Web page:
Hooked for life: A coming-of-age story of a halibut fisherman
For those who love the adventure of “Deadliest Catch” and the romance of the sea, there is a new story to add to your to-read list. “Four Thousand Hooks” is the coming-of-age story of Dean Adams, who became a greenhorn deckhand on his uncle’s fishing schooner at the age of 16, a decision that would change the trajectory of his career and life. With its authentic voice and adventurous spirit, “Four Thousand Hooks” is an important story shared by so many in the Norwegian-American experience.
By Christy Olsen Field
Dean Adams grew up with a single mom and brother outside of Seattle, Wash., and his uncles were in the long-line halibut fishing business. At the age of 16, his mother allowed him to join his uncle Jack for a seven-week halibut season off the coast of Alaska. The schooner, F/V Grant, was Adams’ Norwegian grandfather’s boat.
“I can’t tell you how many times people told me I needed to write my stories down. Fishermen need to tell their story, to show the human side of fishing, and to have it down on paper. People need to know their stories as well. I wrote this book for these two groups: Fishermen and everyone else,” said Adams.After his greenhorn season at 16, Adams was hooked on fishing. He went on to become the captain of his own fishing boat in his early 20s and a consistent highliner – a captain with a reputation for catching large quantities of fish – in his 35-year career. Adams holds bachelor’s and master’s degrees from the School of Aquatic and Fisheries at the University of Washington.
Adams started writing his story in 2000, capturing scenes in vivid detail instead of writing a linear plot. After selling his business five years ago, Adams dedicated his time to constructing the story, working with a writing coach to make him a better writer. The story, though written more like a thriller with its opening scene of a sinking ship, is an ethnography of fishermen’s culture. Adams decided to focus his story on his first seven-week season, drawing on his journals and letters he wrote home to his mother and girlfriend at the time.
His first-hand accounts come alive on the pages, where the reader is swept into the story with the narrator. The reader struggles along with Adam as he gets his sea legs, the feeling of absolute exhaustion at the end of the 18-hour work day, getting the hang of the learning curve, the sting of harsh words from the crew. The foreshadowing and timing of the story makes it difficult to stop at the end of each chapter.
“I wanted to write a good book in the tradition of other sea stories. There is a romantic tone with stories about the sea, and I wanted this book to be like that,” said Adams.
Adams told the story of a long-time fisherman he knows who is dying of brain cancer who read the book. “He thanked me for writing down this story,” recalled Adams softly. “I am just so happy to share these stories and write them down for history’s sake.”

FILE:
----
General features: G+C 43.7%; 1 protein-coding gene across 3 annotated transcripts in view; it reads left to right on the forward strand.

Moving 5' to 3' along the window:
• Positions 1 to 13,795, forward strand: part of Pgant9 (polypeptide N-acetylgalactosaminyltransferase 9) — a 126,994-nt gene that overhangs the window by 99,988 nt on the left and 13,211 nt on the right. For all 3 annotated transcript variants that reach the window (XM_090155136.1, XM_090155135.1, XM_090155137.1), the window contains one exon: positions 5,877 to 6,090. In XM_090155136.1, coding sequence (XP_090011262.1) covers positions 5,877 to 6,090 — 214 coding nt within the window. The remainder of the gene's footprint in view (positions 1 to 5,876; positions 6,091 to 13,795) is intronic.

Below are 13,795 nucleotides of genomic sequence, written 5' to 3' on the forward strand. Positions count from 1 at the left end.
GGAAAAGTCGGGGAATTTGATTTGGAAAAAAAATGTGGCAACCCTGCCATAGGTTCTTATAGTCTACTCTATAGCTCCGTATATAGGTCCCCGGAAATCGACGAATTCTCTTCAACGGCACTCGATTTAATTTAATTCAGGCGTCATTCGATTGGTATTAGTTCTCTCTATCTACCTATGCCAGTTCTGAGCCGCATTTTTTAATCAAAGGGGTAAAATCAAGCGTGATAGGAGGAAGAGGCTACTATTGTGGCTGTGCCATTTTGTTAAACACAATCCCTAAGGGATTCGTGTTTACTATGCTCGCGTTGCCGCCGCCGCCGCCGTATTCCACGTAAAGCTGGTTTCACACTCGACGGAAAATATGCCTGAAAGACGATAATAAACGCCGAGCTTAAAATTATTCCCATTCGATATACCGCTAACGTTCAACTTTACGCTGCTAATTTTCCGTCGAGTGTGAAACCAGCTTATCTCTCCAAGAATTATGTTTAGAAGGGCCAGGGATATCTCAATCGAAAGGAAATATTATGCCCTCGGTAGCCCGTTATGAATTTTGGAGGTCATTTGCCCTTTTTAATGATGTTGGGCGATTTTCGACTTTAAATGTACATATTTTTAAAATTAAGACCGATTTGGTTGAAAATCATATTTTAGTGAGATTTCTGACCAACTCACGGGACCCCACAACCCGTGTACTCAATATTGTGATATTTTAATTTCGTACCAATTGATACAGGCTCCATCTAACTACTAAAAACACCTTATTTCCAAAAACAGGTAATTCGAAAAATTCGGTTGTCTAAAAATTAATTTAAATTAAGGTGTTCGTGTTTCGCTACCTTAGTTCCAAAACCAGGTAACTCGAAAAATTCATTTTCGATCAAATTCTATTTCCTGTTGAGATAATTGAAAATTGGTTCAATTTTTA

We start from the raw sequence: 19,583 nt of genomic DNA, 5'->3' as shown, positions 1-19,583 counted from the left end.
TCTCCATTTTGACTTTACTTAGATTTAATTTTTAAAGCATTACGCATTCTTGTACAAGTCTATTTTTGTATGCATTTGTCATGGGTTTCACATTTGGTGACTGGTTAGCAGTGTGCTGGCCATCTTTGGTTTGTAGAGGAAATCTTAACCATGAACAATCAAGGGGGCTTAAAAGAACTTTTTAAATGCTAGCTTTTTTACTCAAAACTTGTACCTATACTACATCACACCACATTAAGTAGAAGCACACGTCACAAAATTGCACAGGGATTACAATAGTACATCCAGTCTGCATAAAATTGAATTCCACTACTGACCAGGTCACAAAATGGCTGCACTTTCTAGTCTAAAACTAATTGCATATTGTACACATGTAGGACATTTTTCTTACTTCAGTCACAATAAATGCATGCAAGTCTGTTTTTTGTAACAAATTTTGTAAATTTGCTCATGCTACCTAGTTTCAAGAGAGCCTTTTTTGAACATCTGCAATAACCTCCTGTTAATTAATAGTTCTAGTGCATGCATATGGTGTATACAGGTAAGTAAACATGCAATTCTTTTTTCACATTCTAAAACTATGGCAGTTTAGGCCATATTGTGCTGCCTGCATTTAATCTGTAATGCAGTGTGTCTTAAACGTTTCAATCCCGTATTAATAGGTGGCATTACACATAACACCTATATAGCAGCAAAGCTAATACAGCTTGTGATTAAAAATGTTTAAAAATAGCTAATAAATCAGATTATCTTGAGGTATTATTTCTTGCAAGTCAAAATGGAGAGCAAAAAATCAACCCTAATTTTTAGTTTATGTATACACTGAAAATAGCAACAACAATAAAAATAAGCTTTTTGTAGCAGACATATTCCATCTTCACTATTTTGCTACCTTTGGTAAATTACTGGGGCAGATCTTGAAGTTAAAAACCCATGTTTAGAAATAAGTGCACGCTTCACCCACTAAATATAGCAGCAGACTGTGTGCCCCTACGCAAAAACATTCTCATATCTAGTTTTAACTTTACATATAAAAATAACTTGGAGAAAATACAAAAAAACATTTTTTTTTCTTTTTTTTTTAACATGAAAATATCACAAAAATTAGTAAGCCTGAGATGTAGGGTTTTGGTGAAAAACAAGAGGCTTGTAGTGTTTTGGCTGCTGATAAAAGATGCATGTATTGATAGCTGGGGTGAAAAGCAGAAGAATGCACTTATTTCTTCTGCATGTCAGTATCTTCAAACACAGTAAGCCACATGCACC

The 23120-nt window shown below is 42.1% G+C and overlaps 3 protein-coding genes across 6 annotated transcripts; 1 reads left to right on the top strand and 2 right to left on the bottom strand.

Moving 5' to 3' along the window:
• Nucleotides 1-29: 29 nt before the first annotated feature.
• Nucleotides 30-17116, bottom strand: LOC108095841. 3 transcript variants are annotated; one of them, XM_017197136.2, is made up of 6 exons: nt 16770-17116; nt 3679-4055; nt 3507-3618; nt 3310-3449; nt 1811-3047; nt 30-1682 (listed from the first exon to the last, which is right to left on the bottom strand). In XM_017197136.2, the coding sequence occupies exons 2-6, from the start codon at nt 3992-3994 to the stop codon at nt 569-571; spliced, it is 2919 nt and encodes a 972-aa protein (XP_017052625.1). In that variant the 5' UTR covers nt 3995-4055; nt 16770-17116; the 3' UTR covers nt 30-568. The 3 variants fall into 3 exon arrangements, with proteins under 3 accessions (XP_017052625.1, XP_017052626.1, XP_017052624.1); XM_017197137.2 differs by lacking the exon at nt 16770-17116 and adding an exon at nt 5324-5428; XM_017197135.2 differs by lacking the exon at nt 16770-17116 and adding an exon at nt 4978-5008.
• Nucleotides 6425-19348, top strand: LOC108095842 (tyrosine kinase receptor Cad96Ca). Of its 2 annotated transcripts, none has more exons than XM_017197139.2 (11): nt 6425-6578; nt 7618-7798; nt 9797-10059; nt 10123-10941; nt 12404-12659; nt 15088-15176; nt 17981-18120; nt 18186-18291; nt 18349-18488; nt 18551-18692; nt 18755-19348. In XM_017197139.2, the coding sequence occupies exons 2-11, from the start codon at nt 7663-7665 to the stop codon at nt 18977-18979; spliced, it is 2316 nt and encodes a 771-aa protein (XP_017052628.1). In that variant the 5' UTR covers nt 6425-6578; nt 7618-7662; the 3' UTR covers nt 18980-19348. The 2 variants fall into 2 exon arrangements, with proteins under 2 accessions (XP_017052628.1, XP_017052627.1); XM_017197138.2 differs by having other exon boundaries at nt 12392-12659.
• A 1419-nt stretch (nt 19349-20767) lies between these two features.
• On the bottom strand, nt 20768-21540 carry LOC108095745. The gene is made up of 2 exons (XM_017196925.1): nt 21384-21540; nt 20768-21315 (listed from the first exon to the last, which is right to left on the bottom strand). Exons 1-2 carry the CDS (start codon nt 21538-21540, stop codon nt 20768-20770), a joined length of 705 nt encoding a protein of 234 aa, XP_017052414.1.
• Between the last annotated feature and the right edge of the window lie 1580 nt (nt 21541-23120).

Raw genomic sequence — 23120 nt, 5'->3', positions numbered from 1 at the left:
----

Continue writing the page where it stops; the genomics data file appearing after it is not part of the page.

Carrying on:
Sig Hansen, Norwegian-American captain of the F/V Northwestern and the popular reality series “Deadliest Catch,” said, “I relived my own past reading ‘Four Thousand Hooks.’ The way Adams describes seeing things for the first time through the eyes of a greenhorn crew member – the sights and smells, what it’s like to really feel work and exhaustion, being on your own as a young man in Alaska – brought back memories I didn’t know I had.”
Adams is connected with strong roots to Norway. Adams’ grandfather was born in 1889 as the 11th child of Norwegian farmers in northern Norway. With no hope of working or inheriting the family farm, he took a job as a seaman on a British ship and sailed away from Norway just before World War I. He settled first in British Columbia, starting his fishing career delivering halibut. He eventually moved to Seattle, where he spent the rest of his life.
“I remember how his voice deepened to a growl when he talked about Norway,” said Adams. “He called it ‘The Rock.”
Adams is also connected to the rich fishing heritage of Haugesund, on Norway’s southern coast.
Norwegian heritage has been a constant in Adams’ life. He attended Sons of Norway’s Camp Nidaros in Gearheart, Ore., for a few summers as a kid, learning Norwegian traditions through music, food, language, dancing, hikes and soccer, which was not common in the U.S. in the early 1970s. His family knows the prayers and attends Syttende Mai in Ballard every May, and he thanks his son Connor in the acknowledgements for “insisting that more emphasis be placed on our family’s Norwegian heritage. For that I am proud – Ja, vi elsker dette landet.”
The authenticity of Adams’ voice is found in every paragraph and on every page. In seven weeks, the reader sees Adams transform to an independent, worldly man who learns the value of hard work. The book’s appeal crosses generational boundaries, and it’s a highly recommended read for those who want to learn the true story
This article originally appeared in the Oct. 26, 2012 issue of the Norwegian American Weekly. To subscribe, visit SUBSCRIBE or call us at (800) 305-0271.